Review: Sweet on You – Carla de Guzman
by Carla de Guzman
Publisher: Carina Press
Publication Date: October 19, 2020
I received an advance review copy of this book from NetGalley. This does not affect my opinion of the book or the content of my review.My rating:
All’s fair in love and prank wars
For barista and café owner Sari Tomas, Christmas means parols, family and no-holds-barred karaoke contests. This year, though, a new neighbor is throwing a wrench in all her best-laid plans. The baker next door—“some fancy boy from Manila”—might have cute buns, but when he tries to poach her customers with cheap coffee and cheaper tactics, the competition is officially on.
And Baker Boy better be ready, because Sari never loses.
Foodie extraordinaire Gabriel Capras wants to prove to his dad that his career choice doesn’t make him any less a man. The Laneways might not be Manila, but the close-knit community is the perfect spot to grow his bakery into a thriving business. He wasn’t expecting a gorgeous adversary in the barista next door, but flirting with her makes his heart race, and it’s not just the caffeine.
It’s winner takes all this Christmas. And more than one competitor might just lose their heart for the holidays.
Content warnings: View Spoiler »toxic masculinity and general family toxicity (MC’s dad says being a baker isn’t manly), fat-shaming « Hide Spoiler
Oh my gosh, this is just as sweet as the title (and that cute cover) implies! It’s a romance that sparks from a rivalry between a coffee shop owner and the new bakery owner during the Christmas season in the Philippines.
“It was competition, after all, and if Sari couldn’t be the best, what was the point?”
Sari doesn’t care for change, whether that’s something as small as a new bakery moving in next door to her coffee shop or as big as her little sister moving out. Maybe that explains why she doesn’t like Gabriel, the owner of that bakery, even though there’s every reason she should. He’s handsome, he has killer dimples when he smiles, and he dances when he bakes. Her initial enmity towards him leads to a prank war, which everyone around them seems to think is, well, flirting. Between in between all the karaoke and peppermint coffees, there’s definitely something there, but can either person step away from their businesses long enough for a little Christmas romance?
“So how are you and your neighbor ‘getting along’?”
“Ah, so it’s going badly.”
The thing I loved most about both characters is that they’re both insanely good at what they do. Reading about Sari expertly making an americano or Gabriel making mango-and-cream cake was not only delicious but deeply fulfilling – I adore competent characters. As Sari’s sister Sam describes them, they’re “[t]wo lonely, petty masters of their craft that refuse to see how perfect they are for each other.” That’s a pretty funny thing to highlight especially since most of the first part of the book consists of rom-com level silly pranks, but it works out well with the general tone of the book.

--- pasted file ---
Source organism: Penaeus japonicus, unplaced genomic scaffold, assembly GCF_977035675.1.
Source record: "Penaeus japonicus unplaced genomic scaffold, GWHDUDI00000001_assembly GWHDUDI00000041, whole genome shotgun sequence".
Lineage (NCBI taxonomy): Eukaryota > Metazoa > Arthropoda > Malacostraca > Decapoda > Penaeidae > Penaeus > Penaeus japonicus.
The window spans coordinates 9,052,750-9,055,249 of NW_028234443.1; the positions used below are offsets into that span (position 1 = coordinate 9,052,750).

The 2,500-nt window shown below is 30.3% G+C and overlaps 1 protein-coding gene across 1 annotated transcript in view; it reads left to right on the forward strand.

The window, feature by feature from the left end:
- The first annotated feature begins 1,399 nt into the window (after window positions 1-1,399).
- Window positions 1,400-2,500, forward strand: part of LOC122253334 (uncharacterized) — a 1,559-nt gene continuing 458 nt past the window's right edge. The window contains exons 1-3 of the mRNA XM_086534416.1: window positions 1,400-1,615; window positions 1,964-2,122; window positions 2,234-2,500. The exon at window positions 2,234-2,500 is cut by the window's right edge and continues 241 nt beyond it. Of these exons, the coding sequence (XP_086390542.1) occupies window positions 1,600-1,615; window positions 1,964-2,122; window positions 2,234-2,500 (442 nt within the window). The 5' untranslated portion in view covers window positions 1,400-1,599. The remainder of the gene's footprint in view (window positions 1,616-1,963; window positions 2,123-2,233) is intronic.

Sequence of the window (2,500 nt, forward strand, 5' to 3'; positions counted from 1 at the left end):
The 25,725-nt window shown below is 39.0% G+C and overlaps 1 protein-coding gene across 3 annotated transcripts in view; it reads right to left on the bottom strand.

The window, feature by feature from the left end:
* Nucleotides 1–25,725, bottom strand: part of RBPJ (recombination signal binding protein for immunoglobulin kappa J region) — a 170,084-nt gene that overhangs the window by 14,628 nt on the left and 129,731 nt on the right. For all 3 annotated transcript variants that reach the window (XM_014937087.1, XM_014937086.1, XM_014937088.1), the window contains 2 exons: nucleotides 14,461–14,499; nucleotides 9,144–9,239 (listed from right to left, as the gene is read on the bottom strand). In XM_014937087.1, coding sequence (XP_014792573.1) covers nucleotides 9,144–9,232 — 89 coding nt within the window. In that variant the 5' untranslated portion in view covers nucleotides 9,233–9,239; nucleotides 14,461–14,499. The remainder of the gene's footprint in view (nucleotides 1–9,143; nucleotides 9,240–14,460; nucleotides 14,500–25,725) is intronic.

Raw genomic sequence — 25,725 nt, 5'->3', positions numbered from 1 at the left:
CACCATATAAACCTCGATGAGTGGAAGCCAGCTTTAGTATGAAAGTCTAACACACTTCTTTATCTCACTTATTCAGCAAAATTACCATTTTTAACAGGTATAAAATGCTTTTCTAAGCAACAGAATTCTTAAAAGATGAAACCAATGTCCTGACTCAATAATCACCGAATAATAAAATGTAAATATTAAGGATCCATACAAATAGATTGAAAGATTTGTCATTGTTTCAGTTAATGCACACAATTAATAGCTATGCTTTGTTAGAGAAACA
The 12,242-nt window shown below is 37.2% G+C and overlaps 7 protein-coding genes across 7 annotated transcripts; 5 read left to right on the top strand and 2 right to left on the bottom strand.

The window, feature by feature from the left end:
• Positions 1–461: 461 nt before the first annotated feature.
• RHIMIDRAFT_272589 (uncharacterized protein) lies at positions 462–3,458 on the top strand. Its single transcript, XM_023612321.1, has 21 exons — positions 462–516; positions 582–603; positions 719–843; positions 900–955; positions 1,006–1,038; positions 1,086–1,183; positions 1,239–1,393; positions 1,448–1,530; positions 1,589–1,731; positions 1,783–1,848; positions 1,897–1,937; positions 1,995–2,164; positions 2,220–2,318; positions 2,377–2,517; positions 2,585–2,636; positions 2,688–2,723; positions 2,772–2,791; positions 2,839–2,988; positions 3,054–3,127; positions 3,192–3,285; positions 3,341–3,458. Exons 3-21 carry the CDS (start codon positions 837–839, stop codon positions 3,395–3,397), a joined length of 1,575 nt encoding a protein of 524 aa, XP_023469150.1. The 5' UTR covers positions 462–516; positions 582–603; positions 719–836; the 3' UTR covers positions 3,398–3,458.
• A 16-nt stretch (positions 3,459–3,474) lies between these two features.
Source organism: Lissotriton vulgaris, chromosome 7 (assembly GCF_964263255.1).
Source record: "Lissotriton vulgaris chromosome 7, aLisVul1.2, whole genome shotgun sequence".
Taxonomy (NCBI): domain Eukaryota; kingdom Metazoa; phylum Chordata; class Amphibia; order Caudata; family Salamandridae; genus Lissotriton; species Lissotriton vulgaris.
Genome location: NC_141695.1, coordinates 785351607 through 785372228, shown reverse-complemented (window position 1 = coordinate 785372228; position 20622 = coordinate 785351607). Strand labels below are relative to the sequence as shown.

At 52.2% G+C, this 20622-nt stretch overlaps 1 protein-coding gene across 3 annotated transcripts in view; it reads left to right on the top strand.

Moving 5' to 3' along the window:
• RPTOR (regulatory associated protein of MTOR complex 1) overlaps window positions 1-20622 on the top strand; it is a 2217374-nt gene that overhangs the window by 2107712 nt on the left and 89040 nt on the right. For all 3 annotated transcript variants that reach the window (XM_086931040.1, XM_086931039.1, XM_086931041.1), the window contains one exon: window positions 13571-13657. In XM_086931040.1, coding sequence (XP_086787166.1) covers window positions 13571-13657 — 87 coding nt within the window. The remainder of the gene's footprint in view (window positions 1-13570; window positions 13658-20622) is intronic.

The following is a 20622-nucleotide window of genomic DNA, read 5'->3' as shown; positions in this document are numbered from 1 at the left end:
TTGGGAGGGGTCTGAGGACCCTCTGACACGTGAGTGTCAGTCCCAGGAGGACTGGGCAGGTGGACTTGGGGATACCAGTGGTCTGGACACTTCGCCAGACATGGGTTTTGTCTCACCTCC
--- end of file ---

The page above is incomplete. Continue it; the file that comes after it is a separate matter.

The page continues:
“Sari didn’t open her café to peddle pastries, she was here to dispense legally allowable stimulants in proper dosages, sometimes with milk and sugar.”
The book’s light on conflict. There’s the inevitable family disagreements – Sari’s struggling with her little sister moving out while Gabriel’s trying to prove himself to his dad who doesn’t believe that baking is manly, nor that it’s something that can support a family. He wants to prove himself to his dad by having a store in a mall, or even better, a franchise. Sari’s happy with the family cafe and roasting beans for the family coffee company, and has no plans to go anywhere other than Lipa. The romance happens pretty quickly, but Gabriel was such an absolute cinnamon roll that it was easy for me to accept. He’s immediately drawn to Sari, and it was adorably sweet watching him figure out how to get her to agree to go on a date with him. Not that he expected their date to be to a traditional Filipino advent mass at dawn, but, well, it’s still a date! There’s also several instances of absolutely lovely consent, and Sari isn’t shy about showing Gabriel what she likes in bed.
As for cons, I didn’t like the way the conflict with Gabriel’s family wrapped up. I know it’s a Christmas book so of course there’s going to be lots about family and reconciliation and all that, but it felt like a letdown after the giant buildup of how the past few years of Gabriel’s life had been a response to those actions. And, something that I personally enjoyed but might be a con for some readers, if you’re not familiar with #romanceclass, the stellar group of writers from the Philippines, you’ll probably have to spend some time googling various phrases and all the different foods and Christmas decorations (capiz parols!), but it’s completely worth it. Trust me when I say that you’ll spend most of the book craving one of Gabriel’s delicious pastries or an expresso from Sari.
Overall, this is a sweet Christmas romance, full of delicious food and rom-com hijinks. Definitely recommended!